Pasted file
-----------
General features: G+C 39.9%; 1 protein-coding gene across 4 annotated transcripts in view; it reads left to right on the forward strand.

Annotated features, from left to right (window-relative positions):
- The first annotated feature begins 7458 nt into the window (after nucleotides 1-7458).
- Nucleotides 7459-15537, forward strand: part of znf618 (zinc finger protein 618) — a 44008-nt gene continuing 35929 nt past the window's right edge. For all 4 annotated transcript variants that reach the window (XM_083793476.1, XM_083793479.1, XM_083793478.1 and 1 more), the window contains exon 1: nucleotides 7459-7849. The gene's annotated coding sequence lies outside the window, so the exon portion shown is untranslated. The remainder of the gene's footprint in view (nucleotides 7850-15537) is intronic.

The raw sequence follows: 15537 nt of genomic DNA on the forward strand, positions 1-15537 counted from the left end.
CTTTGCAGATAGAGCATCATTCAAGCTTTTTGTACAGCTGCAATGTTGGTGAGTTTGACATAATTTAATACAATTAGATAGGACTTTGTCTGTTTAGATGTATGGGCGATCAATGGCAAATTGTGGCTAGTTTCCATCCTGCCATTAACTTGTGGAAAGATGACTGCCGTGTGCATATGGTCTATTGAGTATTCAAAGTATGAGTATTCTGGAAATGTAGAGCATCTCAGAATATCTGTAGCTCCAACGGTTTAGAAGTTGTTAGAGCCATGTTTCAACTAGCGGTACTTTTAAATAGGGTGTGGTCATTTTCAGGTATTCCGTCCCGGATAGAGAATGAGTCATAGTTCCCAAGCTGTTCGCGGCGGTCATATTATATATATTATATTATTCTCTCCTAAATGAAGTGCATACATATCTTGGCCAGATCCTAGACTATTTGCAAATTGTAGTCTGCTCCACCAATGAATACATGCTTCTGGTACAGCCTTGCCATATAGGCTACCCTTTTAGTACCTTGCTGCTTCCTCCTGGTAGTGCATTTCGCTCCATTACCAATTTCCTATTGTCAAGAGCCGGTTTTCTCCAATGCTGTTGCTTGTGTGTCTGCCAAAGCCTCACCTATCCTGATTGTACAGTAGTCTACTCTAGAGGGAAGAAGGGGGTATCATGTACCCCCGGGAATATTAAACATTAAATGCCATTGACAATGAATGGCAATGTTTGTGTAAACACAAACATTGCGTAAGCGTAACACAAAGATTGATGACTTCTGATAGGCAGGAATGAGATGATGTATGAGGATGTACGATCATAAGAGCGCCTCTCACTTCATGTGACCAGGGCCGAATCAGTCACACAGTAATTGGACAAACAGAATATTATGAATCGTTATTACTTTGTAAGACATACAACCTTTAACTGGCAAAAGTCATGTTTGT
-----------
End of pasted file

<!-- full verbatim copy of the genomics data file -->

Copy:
General features: G+C 39.9%; 1 protein-coding gene across 4 annotated transcripts in view; it reads left to right on the forward strand.

Annotated features, from left to right (window-relative positions):
- The first annotated feature begins 7458 nt into the window (after nucleotides 1-7458).
- Nucleotides 7459-15537, forward strand: part of znf618 (zinc finger protein 618) — a 44008-nt gene continuing 35929 nt past the window's right edge. For all 4 annotated transcript variants that reach the window (XM_083793476.1, XM_083793479.1, XM_083793478.1 and 1 more), the window contains exon 1: nucleotides 7459-7849. The gene's annotated coding sequence lies outside the window, so the exon portion shown is untranslated. The remainder of the gene's footprint in view (nucleotides 7850-15537) is intronic.

The raw sequence follows: 15537 nt of genomic DNA on the forward strand, positions 1-15537 counted from the left end.
CTTTGCAGATAGAGCATCATTCAAGCTTTTTGTACAGCTGCAATGTTGGTGAGTTTGACATAATTTAATACAATTAGATAGGACTTTGTCTGTTTAGATGTATGGGCGATCAATGGCAAATTGTGGCTAGTTTCCATCCTGCCATTAACTTGTGGAAAGATGACTGCCGTGTGCATATGGTCTATTGAGTATTCAAAGTATGAGTATTCTGGAAATGTAGAGCATCTCAGAATATCTGTAGCTCCAACGGTTTAGAAGTTGTTAGAGCCATGTTTCAACTAGCGGTACTTTTAAATAGGGTGTGGTCATTTTCAGGTATTCCGTCCCGGATAGAGAATGAGTCATAGTTCCCAAGCTGTTCGCGGCGGTCATATTATATATATTATATTATTCTCTCCTAAATGAAGTGCATACATATCTTGGCCAGATCCTAGACTATTTGCAAATTGTAGTCTGCTCCACCAATGAATACATGCTTCTGGTACAGCCTTGCCATATAGGCTACCCTTTTAGTACCTTGCTGCTTCCTCCTGGTAGTGCATTTCGCTCCATTACCAATTTCCTATTGTCAAGAGCCGGTTTTCTCCAATGCTGTTGCTTGTGTGTCTGCCAAAGCCTCACCTATCCTGATTGTACAGTAGTCTACTCTAGAGGGAAGAAGGGGGTATCATGTACCCCCGGGAATATTAAACATTAAATGCCATTGACAATGAATGGCAATGTTTGTGTAAACACAAACATTGCGTAAGCGTAACACAAAGATTGATGACTTCTGATAGGCAGGAATGAGATGATGTATGAGGATGTACGATCATAAGAGCGCCTCTCACTTCATGTGACCAGGGCCGAATCAGTCACACAGTAATTGGACAAACAGAATATTATGAATCGTTATTACTTTGTAAGACATACAACCTTTAACTGGCAAAAGTCATGTTTGT